The six defendants are among the 59 individuals still facing felony charges. The notice of intent to proceed with felony charges against the remaining defendants came on the heels of a dismissal of charges for 129 defendants in January of this year. This mass dismissal of charges underscores the lack of evidence and overall weakness of the prosecution’s case.
Judge Morin agreed with the defense that the prosecution’s use of an edited video as evidence constituted a violation of what is known as the Brady rule, a provision which outlines the state’s obligations regarding evidence potentially favorable to the defendant’s exoneration. The defense’s legal team has filed a motion for sanctions on the prosecutor and dismissal of the charges against their clients, who face sentences that could potentially send them to jail for decades. The court has yet to make a decision.
Sanctions have broad ramifications and could range from a simple warning to jurors to view the evidence with caution, to an outright mistrial. If Morin chooses not to dismiss charges against the defendants, the defense team has requested the Project Veritas video footage be suppressed at trial.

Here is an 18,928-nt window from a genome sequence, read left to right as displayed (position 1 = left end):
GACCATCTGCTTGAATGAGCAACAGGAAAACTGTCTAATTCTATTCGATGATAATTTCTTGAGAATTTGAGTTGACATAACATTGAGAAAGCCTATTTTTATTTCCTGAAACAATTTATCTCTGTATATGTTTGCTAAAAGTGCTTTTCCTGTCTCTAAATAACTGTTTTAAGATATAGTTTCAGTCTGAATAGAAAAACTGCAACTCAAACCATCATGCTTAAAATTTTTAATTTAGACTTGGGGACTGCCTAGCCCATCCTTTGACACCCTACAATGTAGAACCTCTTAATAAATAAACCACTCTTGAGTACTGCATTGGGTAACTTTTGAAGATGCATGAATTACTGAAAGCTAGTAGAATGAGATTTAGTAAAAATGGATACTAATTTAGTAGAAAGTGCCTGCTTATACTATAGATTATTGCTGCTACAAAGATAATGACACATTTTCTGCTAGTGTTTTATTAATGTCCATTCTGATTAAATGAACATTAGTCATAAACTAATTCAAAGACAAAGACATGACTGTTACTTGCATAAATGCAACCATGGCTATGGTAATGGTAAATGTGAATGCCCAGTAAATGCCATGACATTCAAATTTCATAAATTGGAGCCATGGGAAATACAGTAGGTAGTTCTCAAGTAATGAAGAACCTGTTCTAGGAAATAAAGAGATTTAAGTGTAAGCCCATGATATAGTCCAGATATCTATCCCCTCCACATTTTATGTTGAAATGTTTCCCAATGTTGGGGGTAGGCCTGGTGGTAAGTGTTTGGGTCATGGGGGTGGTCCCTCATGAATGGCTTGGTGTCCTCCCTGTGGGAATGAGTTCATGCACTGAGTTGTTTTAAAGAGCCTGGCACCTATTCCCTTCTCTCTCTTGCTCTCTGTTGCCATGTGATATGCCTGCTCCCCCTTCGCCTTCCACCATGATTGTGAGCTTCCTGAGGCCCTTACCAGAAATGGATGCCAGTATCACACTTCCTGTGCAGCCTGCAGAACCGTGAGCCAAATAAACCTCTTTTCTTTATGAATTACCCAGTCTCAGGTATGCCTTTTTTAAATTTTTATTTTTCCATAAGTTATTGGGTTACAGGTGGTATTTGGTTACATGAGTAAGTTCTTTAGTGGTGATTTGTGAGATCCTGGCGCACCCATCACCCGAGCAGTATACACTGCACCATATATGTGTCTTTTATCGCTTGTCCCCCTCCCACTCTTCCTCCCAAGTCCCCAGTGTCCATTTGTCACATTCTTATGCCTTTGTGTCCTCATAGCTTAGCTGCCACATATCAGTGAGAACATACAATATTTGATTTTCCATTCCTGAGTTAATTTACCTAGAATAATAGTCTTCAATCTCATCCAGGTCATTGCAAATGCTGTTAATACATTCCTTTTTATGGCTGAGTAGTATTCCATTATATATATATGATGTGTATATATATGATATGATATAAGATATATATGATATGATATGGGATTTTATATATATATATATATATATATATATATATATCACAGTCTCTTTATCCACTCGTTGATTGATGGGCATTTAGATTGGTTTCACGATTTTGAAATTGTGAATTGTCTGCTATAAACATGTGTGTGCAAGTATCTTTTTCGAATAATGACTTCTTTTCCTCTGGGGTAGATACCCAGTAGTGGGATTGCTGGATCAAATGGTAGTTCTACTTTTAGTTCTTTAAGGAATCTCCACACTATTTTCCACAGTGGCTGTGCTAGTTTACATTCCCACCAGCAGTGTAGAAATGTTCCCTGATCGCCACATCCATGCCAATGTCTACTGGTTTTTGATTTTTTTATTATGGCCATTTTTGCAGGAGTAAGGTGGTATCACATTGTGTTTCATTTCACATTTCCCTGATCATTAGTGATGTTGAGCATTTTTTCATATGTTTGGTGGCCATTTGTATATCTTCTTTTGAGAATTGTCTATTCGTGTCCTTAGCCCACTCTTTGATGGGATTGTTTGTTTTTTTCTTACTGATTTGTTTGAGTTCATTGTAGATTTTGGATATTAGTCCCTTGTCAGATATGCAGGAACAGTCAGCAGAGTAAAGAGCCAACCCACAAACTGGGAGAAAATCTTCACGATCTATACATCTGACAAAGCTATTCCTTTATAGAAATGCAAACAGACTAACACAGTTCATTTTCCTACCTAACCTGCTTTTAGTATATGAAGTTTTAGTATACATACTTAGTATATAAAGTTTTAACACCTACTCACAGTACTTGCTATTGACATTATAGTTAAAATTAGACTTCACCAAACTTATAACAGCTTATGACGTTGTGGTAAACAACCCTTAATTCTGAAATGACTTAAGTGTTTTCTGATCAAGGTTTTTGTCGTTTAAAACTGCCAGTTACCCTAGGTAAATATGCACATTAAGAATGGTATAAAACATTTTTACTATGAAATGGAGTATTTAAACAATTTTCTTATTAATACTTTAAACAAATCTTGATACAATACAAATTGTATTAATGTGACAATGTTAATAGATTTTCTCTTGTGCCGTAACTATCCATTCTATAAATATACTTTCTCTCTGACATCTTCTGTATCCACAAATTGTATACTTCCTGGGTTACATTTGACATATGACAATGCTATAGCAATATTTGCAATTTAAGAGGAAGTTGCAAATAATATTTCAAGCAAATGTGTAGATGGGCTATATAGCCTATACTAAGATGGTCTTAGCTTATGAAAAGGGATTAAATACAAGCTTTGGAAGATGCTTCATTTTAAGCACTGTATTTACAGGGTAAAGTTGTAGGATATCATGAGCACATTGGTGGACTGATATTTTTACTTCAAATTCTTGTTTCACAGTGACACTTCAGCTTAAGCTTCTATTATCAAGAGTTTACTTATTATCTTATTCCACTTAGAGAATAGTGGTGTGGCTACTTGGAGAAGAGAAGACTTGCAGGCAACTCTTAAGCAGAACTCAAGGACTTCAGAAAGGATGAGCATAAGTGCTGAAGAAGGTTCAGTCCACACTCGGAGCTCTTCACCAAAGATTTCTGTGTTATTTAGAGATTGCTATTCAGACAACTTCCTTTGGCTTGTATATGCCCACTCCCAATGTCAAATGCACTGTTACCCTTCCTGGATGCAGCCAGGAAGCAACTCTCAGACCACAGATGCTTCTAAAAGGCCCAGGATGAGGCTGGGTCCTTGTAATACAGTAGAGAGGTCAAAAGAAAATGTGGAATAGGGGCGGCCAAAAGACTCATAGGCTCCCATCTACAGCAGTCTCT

The 1963 case Brady v. Maryland established the legal precedent that “the suppression by the prosecution of evidence favorable to an accused … violates due process where the evidence is material either to guilt or to punishment, irrespective of the good faith or bad faith of the prosecution.”
The defense attorneys argued that the withheld evidence in question was from an edited video created by Project Veritas, a far-right political organization that has become known for “sting” operations utilizing selectively edited footage in targeted smear campaigns against its political opponents. The organization gained notoriety in 2009 for producing doctored video evidence that led to the collapse of the Association of Community Organizations for Reform Now (ACORN). In the current case, the prosecution presented a doctored video produced by Project Veritas-linked infiltrators of Disrupt J20 planning sessions to suggest that the group intended to incite violence at the protest.